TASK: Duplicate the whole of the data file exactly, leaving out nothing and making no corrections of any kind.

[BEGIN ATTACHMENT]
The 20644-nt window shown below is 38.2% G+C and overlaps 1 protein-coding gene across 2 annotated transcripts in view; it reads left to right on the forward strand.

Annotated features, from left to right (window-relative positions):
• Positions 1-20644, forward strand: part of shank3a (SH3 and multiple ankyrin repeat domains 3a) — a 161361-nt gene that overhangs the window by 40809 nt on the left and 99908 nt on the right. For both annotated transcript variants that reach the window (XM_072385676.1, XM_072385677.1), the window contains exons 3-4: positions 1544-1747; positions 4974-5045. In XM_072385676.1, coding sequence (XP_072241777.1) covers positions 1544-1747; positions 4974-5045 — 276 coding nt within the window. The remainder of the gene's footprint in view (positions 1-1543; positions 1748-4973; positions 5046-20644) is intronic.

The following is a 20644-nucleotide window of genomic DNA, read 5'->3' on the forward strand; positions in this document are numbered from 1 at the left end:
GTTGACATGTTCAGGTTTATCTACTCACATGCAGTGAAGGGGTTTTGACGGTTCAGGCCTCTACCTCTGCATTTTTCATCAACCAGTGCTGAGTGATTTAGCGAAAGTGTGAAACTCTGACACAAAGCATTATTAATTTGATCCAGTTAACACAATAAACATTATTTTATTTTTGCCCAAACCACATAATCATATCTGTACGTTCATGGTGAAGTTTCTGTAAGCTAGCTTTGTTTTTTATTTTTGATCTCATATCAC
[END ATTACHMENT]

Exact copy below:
The 20644-nt window shown below is 38.2% G+C and overlaps 1 protein-coding gene across 2 annotated transcripts in view; it reads left to right on the forward strand.

Annotated features, from left to right (window-relative positions):
• Positions 1-20644, forward strand: part of shank3a (SH3 and multiple ankyrin repeat domains 3a) — a 161361-nt gene that overhangs the window by 40809 nt on the left and 99908 nt on the right. For both annotated transcript variants that reach the window (XM_072385676.1, XM_072385677.1), the window contains exons 3-4: positions 1544-1747; positions 4974-5045. In XM_072385676.1, coding sequence (XP_072241777.1) covers positions 1544-1747; positions 4974-5045 — 276 coding nt within the window. The remainder of the gene's footprint in view (positions 1-1543; positions 1748-4973; positions 5046-20644) is intronic.

The following is a 20644-nucleotide window of genomic DNA, read 5'->3' on the forward strand; positions in this document are numbered from 1 at the left end:
GTTGACATGTTCAGGTTTATCTACTCACATGCAGTGAAGGGGTTTTGACGGTTCAGGCCTCTACCTCTGCATTTTTCATCAACCAGTGCTGAGTGATTTAGCGAAAGTGTGAAACTCTGACACAAAGCATTATTAATTTGATCCAGTTAACACAATAAACATTATTTTATTTTTGCCCAAACCACATAATCATATCTGTACGTTCATGGTGAAGTTTCTGTAAGCTAGCTTTGTTTTTTATTTTTGATCTCATATCAC